The Victoria’s Secret “Fantasy”

Victoria’s Secret held their annual fashion show in New York just this past Thursday. The day of the taping, published an interview with CMO of L Brands, Ed Razek and EVP of Public Relations for VS, Monica Mitro.

In this interview, Ed Razek was asked,

I want to talk about the Instagram generation. I assume you have lots of data; do you see a shifting desire or shifting needs? Are they looking for something new from Victoria’s Secret?

And Razek answered,

… It’s like, why doesn’t your show do this? Shouldn’t you have transsexuals in the show? No. No, I don’t think we should. Well, why not? Because the show is a fantasy. It’s a 42-minute entertainment special. That’s what it is. It is the only one of its kind in the world, and any other fashion brand in the world would take it in a minute, including the competitors that are carping at us.

This comment gained immediate attention, and sparked intense criticism of not only Razek, but the VS brand.

We know that models have had concerns about Victoria’s Secret, particularly with respect to lack of diversity and inclusion for a long time, and I think these comments really just added fuel to the fire,” said Sara Ziff, a former model and founder of the advocacy group The Model Alliance. “I think his comments were revealing.”

In an interview with The Daily Beast, Jocelyn Ratzer, a VS customer service rep, explained how she felt when she heard what Razek had said about trans and plus-size models in the show,

I was incredibly uncomfortable,” she told The Daily Beast. “I felt like I was in a compromising position to be working in a place that didn’t want somebody like me representing their brand, or somebody like my trans allies.

The Daily Beast also reported that hundreds of women were shocked, disappointed, and furious at the remark made by Razek, using the hashtag “Boycott Victoria’s Secret”. Former VS models took to social media to speak about trans rights, and the Deputy Editor for Fashionista took to Twitter saying:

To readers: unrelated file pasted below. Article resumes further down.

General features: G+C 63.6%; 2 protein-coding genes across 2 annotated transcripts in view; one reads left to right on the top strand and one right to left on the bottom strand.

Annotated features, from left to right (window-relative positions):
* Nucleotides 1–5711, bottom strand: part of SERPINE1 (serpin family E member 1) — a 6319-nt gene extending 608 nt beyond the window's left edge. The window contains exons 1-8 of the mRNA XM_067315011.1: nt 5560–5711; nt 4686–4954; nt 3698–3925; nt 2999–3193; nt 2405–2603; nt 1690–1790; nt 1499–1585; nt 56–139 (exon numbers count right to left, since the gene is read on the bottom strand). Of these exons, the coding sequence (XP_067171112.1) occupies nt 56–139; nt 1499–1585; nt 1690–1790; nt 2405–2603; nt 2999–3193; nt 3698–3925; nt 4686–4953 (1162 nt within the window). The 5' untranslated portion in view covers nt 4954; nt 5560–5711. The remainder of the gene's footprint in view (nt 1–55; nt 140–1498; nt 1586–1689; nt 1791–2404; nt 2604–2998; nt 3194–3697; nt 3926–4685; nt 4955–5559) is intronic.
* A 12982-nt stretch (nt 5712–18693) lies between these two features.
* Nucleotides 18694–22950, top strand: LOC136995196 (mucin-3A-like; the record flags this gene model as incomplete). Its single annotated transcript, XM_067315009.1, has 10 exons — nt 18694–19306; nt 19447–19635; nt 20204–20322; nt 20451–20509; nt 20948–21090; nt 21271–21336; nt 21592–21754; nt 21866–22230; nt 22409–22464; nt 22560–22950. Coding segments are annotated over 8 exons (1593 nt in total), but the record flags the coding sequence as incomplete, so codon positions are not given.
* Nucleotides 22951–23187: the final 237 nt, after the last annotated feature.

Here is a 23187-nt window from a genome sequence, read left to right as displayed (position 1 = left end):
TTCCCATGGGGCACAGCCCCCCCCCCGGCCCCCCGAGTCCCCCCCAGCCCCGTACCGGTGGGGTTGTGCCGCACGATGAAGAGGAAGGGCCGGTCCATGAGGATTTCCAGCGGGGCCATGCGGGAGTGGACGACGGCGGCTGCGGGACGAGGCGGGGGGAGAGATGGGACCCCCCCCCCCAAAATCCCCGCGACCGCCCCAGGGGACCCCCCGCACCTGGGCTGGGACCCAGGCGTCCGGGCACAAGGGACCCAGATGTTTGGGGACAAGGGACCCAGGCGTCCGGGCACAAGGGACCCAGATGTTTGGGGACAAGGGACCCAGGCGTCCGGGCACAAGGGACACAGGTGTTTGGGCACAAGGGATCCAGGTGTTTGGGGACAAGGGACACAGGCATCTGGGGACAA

Razek apologized the following night via Twitter, but the damage had already been done.

People from both outside and inside the industry have been speaking out ever since, with hundreds of trans and plus-size women posting pictures of themselves in lingerie, throwing out their VS bras and letting VS know they’ve lost yet another loyal customer.

After quitting her job at VS, Jocelyn Ratzer posted this picture and caption to Twitter:

Adding in her interview with The Daily Beast,

“I was fighting with my heart and my head thinking, ‘I really need a job right now, but is it worth it to work for a company that puts out these kinds of statements?… And for me it wasn’t.”

The justified outrage and consequential social media backlash from loyal customers of Victoria’s Secret is something writer’s for the web should take note of. The nature of today’s social media allows anyone with an account and internet access to put their opinion of your personal brand out there for the world to see.

Your public image as a writer can be destroyed by one interview, with one tweet, one comment posted to a Facebook status that upset you. It’s all there for anyone and everyone to see.

As we’ve seen this week with Victoria’s Secret, any misstep made by a person affiliated with your brand can become news in seconds, and tarnish an image that’s been built over decades.

We, as writers for the web, must learn from the mistakes made by others and the havoc they cause in their wake.

You must understand not only your audience, but you must also be constantly aware that your work has the potential to be read by anyone anywhere.

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